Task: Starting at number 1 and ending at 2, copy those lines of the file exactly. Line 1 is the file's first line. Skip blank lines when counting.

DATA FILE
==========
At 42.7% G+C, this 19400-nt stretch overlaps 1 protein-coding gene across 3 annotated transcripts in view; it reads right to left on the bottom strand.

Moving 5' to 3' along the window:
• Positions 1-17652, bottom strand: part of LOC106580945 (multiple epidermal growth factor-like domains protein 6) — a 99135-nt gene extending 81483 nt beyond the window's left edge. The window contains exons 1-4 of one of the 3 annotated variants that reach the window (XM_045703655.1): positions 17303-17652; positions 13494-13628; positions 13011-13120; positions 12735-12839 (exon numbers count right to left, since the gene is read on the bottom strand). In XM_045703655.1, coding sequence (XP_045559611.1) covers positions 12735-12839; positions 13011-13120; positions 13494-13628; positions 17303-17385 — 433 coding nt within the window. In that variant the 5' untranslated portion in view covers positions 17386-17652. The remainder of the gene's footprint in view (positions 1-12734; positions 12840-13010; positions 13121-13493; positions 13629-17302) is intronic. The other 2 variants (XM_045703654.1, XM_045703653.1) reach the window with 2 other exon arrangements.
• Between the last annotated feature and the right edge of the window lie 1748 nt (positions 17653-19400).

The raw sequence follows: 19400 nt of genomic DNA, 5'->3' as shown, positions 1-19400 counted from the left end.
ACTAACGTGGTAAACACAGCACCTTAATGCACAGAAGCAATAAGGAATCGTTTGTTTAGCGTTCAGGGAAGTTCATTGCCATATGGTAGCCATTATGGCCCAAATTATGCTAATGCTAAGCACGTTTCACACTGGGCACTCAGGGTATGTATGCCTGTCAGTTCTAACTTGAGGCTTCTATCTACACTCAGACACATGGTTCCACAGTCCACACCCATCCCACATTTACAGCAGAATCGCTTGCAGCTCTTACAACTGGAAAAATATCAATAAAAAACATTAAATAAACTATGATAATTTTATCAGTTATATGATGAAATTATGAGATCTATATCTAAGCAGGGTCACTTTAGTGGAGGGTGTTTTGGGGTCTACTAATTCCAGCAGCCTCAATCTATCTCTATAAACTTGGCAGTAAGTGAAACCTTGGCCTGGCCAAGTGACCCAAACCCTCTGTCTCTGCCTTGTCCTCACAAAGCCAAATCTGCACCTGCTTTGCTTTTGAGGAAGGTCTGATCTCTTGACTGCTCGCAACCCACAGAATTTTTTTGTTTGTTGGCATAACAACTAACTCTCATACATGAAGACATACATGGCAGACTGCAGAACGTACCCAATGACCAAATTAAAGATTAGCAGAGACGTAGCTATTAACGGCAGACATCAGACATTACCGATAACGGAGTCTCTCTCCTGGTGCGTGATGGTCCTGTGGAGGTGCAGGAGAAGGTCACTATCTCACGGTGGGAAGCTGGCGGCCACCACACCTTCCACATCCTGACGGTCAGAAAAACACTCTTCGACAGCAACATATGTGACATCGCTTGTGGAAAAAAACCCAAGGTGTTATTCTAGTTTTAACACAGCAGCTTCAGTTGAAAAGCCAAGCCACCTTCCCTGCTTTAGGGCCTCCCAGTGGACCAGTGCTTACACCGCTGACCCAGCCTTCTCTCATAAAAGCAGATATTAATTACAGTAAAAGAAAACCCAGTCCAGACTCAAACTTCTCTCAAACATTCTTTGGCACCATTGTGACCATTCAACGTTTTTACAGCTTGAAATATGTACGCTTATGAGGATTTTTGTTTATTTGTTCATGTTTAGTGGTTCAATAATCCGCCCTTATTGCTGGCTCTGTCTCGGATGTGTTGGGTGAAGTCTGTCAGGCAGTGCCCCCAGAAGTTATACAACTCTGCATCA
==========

At 42.7% G+C, this 19400-nt stretch overlaps 1 protein-coding gene across 3 annotated transcripts in view; it reads right to left on the bottom strand.

Moving 5' to 3' along the window: